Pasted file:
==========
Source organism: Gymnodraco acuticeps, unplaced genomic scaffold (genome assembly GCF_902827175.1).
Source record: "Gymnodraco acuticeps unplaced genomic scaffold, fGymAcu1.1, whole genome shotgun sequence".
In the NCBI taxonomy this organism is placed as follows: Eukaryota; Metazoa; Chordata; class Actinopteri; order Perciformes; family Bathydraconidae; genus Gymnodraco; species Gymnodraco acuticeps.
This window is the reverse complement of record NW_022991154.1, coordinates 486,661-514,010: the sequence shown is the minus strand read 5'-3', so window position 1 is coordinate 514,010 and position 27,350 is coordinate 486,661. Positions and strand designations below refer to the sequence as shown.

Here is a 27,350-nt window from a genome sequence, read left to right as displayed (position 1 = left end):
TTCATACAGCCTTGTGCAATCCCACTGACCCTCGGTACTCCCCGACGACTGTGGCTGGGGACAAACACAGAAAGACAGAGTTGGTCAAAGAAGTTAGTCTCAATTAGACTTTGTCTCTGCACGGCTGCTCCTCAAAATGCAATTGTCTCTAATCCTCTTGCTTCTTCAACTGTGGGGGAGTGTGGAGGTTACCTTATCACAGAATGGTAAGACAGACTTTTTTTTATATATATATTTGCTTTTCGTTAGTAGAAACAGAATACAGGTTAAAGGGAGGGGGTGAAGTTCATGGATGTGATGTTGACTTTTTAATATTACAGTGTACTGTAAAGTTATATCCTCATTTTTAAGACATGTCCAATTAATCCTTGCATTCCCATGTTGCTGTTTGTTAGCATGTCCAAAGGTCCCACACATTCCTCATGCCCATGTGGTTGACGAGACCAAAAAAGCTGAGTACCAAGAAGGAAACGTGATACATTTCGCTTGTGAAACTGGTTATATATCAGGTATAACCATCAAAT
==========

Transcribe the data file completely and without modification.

Source organism: Gymnodraco acuticeps, unplaced genomic scaffold (genome assembly GCF_902827175.1).
Source record: "Gymnodraco acuticeps unplaced genomic scaffold, fGymAcu1.1, whole genome shotgun sequence".
In the NCBI taxonomy this organism is placed as follows: Eukaryota; Metazoa; Chordata; class Actinopteri; order Perciformes; family Bathydraconidae; genus Gymnodraco; species Gymnodraco acuticeps.
This window is the reverse complement of record NW_022991154.1, coordinates 486,661-514,010: the sequence shown is the minus strand read 5'-3', so window position 1 is coordinate 514,010 and position 27,350 is coordinate 486,661. Positions and strand designations below refer to the sequence as shown.

Here is a 27,350-nt window from a genome sequence, read left to right as displayed (position 1 = left end):
TTCATACAGCCTTGTGCAATCCCACTGACCCTCGGTACTCCCCGACGACTGTGGCTGGGGACAAACACAGAAAGACAGAGTTGGTCAAAGAAGTTAGTCTCAATTAGACTTTGTCTCTGCACGGCTGCTCCTCAAAATGCAATTGTCTCTAATCCTCTTGCTTCTTCAACTGTGGGGGAGTGTGGAGGTTACCTTATCACAGAATGGTAAGACAGACTTTTTTTTATATATATATTTGCTTTTCGTTAGTAGAAACAGAATACAGGTTAAAGGGAGGGGGTGAAGTTCATGGATGTGATGTTGACTTTTTAATATTACAGTGTACTGTAAAGTTATATCCTCATTTTTAAGACATGTCCAATTAATCCTTGCATTCCCATGTTGCTGTTTGTTAGCATGTCCAAAGGTCCCACACATTCCTCATGCCCATGTGGTTGACGAGACCAAAAAAGCTGAGTACCAAGAAGGAAACGTGATACATTTCGCTTGTGAAACTGGTTATATATCAGGTATAACCATCAAAT